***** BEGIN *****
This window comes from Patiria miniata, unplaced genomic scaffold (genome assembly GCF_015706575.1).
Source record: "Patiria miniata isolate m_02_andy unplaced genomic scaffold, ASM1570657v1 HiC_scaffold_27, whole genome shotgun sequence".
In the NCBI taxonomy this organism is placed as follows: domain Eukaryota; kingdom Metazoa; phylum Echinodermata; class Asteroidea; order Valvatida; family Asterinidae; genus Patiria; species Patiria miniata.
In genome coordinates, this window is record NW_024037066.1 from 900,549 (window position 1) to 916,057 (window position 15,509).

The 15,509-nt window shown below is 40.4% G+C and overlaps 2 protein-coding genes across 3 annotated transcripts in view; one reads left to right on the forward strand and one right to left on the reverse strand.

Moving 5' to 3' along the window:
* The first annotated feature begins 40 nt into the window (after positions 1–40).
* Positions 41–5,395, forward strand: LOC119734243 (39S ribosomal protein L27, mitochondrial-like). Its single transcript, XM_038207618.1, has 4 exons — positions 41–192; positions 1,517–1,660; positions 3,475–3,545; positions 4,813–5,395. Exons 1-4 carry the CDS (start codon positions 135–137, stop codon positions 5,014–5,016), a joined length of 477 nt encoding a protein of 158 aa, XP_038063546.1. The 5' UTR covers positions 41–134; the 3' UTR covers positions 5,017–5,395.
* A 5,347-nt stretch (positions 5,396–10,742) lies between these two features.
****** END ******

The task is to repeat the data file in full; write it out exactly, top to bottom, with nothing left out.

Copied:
This window comes from Patiria miniata, unplaced genomic scaffold (genome assembly GCF_015706575.1).
Source record: "Patiria miniata isolate m_02_andy unplaced genomic scaffold, ASM1570657v1 HiC_scaffold_27, whole genome shotgun sequence".
In the NCBI taxonomy this organism is placed as follows: domain Eukaryota; kingdom Metazoa; phylum Echinodermata; class Asteroidea; order Valvatida; family Asterinidae; genus Patiria; species Patiria miniata.
In genome coordinates, this window is record NW_024037066.1 from 900,549 (window position 1) to 916,057 (window position 15,509).

The 15,509-nt window shown below is 40.4% G+C and overlaps 2 protein-coding genes across 3 annotated transcripts in view; one reads left to right on the forward strand and one right to left on the reverse strand.

Moving 5' to 3' along the window:
* The first annotated feature begins 40 nt into the window (after positions 1–40).
* Positions 41–5,395, forward strand: LOC119734243 (39S ribosomal protein L27, mitochondrial-like). Its single transcript, XM_038207618.1, has 4 exons — positions 41–192; positions 1,517–1,660; positions 3,475–3,545; positions 4,813–5,395. Exons 1-4 carry the CDS (start codon positions 135–137, stop codon positions 5,014–5,016), a joined length of 477 nt encoding a protein of 158 aa, XP_038063546.1. The 5' UTR covers positions 41–134; the 3' UTR covers positions 5,017–5,395.
* A 5,347-nt stretch (positions 5,396–10,742) lies between these two features.